19th Century Advances in Medicine – Increasing Hygiene, Reducing Suffering

Louis Pasteur experimenting in his laboratory

In the 19th century, it was possible for whole families to die from diseases such as cholera, typhoid and smallpox and giving birth was a risk for both mother and child.

Surgery was an agonizing process. Patients had to be strapped or held down on the operating tables because there were no anaesthetics to put them to sleep or adequate drugs to ease their pain. Some patients died of shock after operations, others because their operation wounds became infected.

A Poor Standard of Hygiene

In these fearful circumstances, people were lucky if they lived for more than thirty-five or forty years, and many died at much younger ages. So many children died that parents actually expected to lose four, five or more of their sons and daughters. All too often they did not even survive infancy.

One of the causes of this high death rate was the generally poor standard of hygiene. The larger cities of Europe and North America had reasonable supplies of fresh water for drinking, but not to every house. The bigger houses had piped water supplied to their basements and servants were expected to carry it upstairs as required. Away from the large towns, people generally relied on wells, which sometimes became polluted.

Problems in the Towns

Cleanliness in towns presented a different set of problems: the removal of rubbish, the disposal of rainwater and the clearing away of human waste and dirty household water. Water-closets started to come into use at the start of the 18th century, but progress was very slow.

An outside privy was still the general rule for smaller houses. There were very few private baths. Privies and water-closets alike were emptied about once a year. Not surprisingly,these poor standards of hygiene helped to spread disease.

The Work of Pasteur and Koch

Fortunately, the situation began to improve in the middle of the 19th century. The great breakthrough came when the French chemist Louis Pasteur discovered in 1854 that diseases were caused by germs. He also proved that when dead or weakened germs were introduced into the body, this developed immunity to a particular disease.

Pasteur was confirming an important discovery made many years earlier, in England. In 1796, a doctor called Edward Jenner vaccinated a boy with a substance derived from cowpox, a mild disease that affected cattle. He found that the boy developed an immunity to the much more serious illness, smallpox.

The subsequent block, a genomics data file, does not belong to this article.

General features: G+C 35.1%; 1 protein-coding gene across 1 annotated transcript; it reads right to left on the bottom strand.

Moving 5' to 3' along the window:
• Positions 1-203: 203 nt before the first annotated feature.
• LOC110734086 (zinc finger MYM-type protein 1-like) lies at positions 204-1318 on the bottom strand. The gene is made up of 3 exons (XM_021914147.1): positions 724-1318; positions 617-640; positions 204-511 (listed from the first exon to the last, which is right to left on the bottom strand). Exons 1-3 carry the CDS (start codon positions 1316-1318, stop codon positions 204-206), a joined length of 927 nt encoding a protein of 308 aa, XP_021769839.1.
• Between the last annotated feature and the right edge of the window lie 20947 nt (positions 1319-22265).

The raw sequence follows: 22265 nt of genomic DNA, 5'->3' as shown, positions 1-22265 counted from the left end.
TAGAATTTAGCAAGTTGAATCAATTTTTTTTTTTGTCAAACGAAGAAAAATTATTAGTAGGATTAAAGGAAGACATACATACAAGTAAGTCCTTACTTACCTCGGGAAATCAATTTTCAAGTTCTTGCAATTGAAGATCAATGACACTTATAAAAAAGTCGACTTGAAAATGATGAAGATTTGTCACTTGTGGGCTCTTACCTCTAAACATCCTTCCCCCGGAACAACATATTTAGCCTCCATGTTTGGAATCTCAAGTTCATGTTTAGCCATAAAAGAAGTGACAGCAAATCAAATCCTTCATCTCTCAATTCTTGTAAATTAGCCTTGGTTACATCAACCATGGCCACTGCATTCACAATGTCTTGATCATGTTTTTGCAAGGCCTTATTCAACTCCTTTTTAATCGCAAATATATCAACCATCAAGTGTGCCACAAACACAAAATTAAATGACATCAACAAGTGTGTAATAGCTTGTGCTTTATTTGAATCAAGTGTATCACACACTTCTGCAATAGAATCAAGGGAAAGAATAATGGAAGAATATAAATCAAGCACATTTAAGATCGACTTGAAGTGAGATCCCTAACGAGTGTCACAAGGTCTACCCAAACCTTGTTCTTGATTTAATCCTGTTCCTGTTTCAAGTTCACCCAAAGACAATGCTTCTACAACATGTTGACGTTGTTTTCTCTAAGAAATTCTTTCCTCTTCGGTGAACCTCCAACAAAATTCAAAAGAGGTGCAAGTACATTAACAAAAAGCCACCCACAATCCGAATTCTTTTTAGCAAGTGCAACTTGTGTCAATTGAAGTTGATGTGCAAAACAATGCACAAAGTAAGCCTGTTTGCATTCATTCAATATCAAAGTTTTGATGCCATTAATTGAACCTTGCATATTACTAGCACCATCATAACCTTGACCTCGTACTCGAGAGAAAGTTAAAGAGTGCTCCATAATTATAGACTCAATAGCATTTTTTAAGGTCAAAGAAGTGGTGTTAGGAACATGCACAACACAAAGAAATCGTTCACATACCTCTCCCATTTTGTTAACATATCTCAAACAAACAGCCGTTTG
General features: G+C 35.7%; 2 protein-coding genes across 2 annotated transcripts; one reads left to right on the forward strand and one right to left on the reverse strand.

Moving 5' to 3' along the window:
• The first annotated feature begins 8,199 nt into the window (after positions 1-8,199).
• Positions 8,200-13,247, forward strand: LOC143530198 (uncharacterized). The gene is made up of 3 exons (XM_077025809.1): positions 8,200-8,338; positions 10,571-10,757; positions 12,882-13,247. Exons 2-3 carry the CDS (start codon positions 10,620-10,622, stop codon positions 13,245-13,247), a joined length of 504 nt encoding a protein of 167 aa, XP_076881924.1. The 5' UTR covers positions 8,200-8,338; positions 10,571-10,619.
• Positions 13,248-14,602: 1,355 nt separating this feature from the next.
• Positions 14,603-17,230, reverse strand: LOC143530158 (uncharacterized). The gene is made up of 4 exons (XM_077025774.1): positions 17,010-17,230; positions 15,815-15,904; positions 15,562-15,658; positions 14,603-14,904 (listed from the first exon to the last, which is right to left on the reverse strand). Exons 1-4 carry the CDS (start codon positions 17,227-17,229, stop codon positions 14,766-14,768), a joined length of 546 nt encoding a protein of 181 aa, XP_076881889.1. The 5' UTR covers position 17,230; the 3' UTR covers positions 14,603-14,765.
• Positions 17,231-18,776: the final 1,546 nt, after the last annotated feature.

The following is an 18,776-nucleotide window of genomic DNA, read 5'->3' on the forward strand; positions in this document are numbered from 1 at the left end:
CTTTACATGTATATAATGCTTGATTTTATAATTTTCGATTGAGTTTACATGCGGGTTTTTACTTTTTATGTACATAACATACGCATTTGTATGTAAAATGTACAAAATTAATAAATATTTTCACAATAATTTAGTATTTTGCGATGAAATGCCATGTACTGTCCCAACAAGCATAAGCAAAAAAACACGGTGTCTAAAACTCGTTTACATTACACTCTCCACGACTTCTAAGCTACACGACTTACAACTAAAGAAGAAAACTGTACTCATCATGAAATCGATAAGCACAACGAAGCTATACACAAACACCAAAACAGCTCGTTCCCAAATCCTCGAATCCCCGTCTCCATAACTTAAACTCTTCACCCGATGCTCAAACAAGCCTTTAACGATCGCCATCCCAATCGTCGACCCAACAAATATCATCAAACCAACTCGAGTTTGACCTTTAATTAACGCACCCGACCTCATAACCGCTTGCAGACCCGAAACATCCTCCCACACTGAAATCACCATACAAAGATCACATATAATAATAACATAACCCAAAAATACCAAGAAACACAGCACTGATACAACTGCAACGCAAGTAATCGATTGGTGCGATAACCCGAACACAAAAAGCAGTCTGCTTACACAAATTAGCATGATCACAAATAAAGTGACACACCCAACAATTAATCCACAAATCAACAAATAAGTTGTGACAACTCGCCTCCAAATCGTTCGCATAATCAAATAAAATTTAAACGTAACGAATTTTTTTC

In 1882, a German physician, Robert Koch, identified the germ which caused tuberculosis As a result of Koch’s and Pasteur’s discoveries, doctors became able to immunize people against specific diseases. This included cholera, diphtheria and tropical diseases like sleeping sickness and yellow fever.

Advances in Surgery and Sewers

Great advances were made in surgery with the introduction of anaesthetics – first, ether vapour used in 1842 and chloroform in 1847. Surgeons could now work more slowly and carefully and patients did not suffer so much. Even so, many still died because their operation wounds became infected, but after 1865 this problem, too, was solved.

In that year, an English surgeon, Joseph Lister, first experimented with antiseptics. In time, Lister found that germs were carried on a surgeon’s hands, his clothes and the instruments he used. By insisting on the greater use of antiseptics, Lister reduced the death rate from operation from fifty in every hundred patients to only two or three.

At about the same time, the supply of pure water to towns and small places improved. Just as important was the improvement in the drains. Hamburg and Paris were two of the cities which pioneered the installation of good sewers, while London soon followed suit after two disastrous epidemics of cholera killed twenty thousand people.


  1. Bynum, W.F. Science and the Practice of Medicine in the Nineteenth Century (Cambridge Studies in the History of Science) New York, NY Cambridge University Press 1994) ISBN-10: 052127205X/ISBN-13: 978-0521272056
  2. Brock, Thomas D. Robert Koch: A Life in Medicine and Bacteriology (Washington DC ASM Press, 1999) ISBN-10: 1555811434/ ISBN-13: 978-1555811433